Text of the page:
There was, then, nothing particularly novel about the constituent elements of white backlash to the civil-rights movement: its smoldering resentment, its belief that the movement was proceeding “too fast,” its demands for emotional and psychological sympathy, and its displacement of African Americans’ struggles with its own claims of grievance.
What is particularly noteworthy is that the white backlash in this case was in place before the passage of the Civil Rights Act in July 1964. The pattern is this: American reactionary politics is nearly always preemptive, predicting catastrophe and highlighting potential slippery slopes. “White backlash,” after all, got its name in 1963, just months after African Americans in Birmingham risked attacks from police dogs and high-pressure fire hoses in order to demand justice, and immediately after Kennedy mooted the idea of substantive legislation—both events taking place well before the Civil Rights Act became law. What one reporter called “white panic” was driven by fears of “favoritism” and “special privileges” for African Americans—that white “workers would be forced out of their jobs to make way for Negroes,” as one article put it that year, when Jim Crow still prevailed. “Many of my people think the Negroes want to take over the country,” a midwestern Republican politician said in a Wall Street Journal article published on April 10 of the following year, still months before the Act’s passage. “They think there are things in the bill that just aren’t there, like forced sales of housing to Negroes and stuff like that.” White backlashers imagined coercion where it did not exist. They embraced a lexicon and posture of victimization that hearkened back to the era of Reconstruction and anticipated the deceiving, self-pitying MAGA discourse that drives reactionary politics in Donald Trump’s America.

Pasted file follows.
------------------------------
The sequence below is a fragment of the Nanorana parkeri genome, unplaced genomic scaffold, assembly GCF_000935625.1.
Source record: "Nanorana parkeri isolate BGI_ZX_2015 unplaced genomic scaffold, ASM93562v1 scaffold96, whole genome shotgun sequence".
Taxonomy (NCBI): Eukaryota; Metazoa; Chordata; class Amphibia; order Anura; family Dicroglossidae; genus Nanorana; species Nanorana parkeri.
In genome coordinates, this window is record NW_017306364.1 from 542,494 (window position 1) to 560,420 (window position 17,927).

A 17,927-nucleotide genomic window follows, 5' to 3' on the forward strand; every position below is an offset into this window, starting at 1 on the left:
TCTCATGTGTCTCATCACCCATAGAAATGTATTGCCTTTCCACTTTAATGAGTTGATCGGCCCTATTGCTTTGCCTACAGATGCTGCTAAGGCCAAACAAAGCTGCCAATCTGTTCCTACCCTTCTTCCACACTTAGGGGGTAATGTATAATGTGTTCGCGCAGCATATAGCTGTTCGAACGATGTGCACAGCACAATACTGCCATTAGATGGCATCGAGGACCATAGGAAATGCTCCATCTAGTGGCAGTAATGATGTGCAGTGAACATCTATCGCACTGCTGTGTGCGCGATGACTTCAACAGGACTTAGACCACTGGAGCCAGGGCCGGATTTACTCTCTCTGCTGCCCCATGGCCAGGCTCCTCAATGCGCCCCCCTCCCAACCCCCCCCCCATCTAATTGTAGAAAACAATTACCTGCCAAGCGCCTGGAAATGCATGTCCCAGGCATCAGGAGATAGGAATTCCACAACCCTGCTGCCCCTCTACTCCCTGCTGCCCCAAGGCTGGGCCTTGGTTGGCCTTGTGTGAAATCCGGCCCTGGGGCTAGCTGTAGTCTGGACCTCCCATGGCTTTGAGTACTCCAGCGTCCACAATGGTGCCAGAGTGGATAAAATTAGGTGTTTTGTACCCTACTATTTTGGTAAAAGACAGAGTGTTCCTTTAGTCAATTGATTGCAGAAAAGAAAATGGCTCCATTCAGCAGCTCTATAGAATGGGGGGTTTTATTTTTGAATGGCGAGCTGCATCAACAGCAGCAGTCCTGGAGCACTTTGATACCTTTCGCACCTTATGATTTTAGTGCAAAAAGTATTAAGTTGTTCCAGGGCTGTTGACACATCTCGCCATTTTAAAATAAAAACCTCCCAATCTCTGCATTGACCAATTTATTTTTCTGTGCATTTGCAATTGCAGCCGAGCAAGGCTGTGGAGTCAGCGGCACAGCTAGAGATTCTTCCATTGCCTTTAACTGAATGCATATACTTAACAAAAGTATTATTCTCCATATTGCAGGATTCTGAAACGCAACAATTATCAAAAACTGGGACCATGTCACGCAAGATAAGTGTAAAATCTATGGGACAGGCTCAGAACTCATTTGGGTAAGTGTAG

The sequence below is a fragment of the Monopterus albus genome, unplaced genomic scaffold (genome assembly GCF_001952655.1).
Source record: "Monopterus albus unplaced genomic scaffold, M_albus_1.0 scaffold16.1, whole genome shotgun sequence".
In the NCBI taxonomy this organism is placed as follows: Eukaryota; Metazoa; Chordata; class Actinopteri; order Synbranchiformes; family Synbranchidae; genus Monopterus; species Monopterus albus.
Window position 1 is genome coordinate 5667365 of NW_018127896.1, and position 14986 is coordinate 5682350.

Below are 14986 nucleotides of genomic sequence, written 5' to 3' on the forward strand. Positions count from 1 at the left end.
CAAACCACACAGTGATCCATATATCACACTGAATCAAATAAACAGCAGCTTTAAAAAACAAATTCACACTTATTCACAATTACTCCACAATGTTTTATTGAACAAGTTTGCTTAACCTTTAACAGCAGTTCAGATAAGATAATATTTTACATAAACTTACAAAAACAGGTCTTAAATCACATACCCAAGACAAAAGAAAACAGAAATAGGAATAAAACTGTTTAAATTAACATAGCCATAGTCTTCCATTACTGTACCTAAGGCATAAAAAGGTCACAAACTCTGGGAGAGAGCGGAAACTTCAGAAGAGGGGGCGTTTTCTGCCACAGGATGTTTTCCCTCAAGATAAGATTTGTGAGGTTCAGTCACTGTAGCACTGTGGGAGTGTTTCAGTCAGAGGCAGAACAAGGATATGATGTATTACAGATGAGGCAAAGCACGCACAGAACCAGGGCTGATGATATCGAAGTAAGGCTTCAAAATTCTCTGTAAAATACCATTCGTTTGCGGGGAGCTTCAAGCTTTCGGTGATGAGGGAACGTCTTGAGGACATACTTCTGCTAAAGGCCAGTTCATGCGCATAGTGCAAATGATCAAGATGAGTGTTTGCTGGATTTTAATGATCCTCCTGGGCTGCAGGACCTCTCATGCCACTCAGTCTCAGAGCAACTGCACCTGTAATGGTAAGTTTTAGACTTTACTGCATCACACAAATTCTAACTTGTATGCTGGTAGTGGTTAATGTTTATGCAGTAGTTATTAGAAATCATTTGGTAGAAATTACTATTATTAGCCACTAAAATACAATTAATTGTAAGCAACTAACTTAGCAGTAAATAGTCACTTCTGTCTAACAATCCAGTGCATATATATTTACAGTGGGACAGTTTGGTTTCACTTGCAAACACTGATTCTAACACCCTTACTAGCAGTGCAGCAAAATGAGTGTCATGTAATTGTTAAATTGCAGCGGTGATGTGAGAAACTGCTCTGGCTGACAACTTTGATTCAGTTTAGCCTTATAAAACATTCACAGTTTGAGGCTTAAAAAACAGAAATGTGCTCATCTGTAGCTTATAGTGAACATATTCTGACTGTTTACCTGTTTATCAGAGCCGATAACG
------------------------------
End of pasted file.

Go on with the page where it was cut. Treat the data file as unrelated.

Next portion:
Since reconstruction, many backlash campaigns have imposed a politics of white fragility and frustration onto racial-equality struggles. Reporting on the “hate vote” in The Saturday Evening Post, in October 1964, one month before the presidential election, Ben H. Bagdikian highlighted the “churning, emotional conflict within each voter,” by which he meant white people. He noted that the backlashers “are not against a better life for the Negro, but they are strongly against this being achieved at the cost of white tranquility.” The elevation of “tranquility” over equal justice for all was a hallmark of backlash discourse, which ranked white feelings over black rights.
Backlashers understood civil rights as zero-sum, and therefore treated campaigns for African American equality as an inexcusable undermining of what they saw as deserved white privileges and prerogatives. A New York Times poll revealed, in condensed form, the emotional landscape of the white backlash: “Northern white urbanites have no sympathy for the Negro’s plight, and believe the Civil Rights movement has gone too far, while a considerable percentage believes Negroes ‘don’t appreciate what we’re doing for them.’” The extension of sympathy, such as being in favor of a “better life for the Negro,” was, then, conditional on personal convenience and easily withdrawn. “In general, the persons interviewed were mildly in favor of a better break for Negroes—as long as it wouldn’t affect them personally,” the reporter Dave Allbaugh observed in 1963.
Near the end of the essay, Glickman goes on to show how the backlash narrative spread to other movements, noting that the women’s movement of the 70s faced a backlash before it even really got off the ground. And it seems to me anyway that the resentment at the core of the American right is now manifesting itself in the mask backlash, a particularly stupid and self-immolating form of owning of the libs. But most importantly, these politics are backlash are important because they demonstrate the very real structural limitations to American politics, at least until the distant and quite possibly impossible day when someone figures out how to move white people beyond these politics and into something that looks like class and racial solidarity. The 2016-era myth that the white working class was clearly looking for socialism has been thoroughly debunked by many electoral failures and only true diehards will still espouse it. White supremacy is the single biggest reason why America is such a screwed up country. Not dealing with that head on is a disaster for any attempt to reform or even revolutionize this nation. The more histories of this racism we get, the better.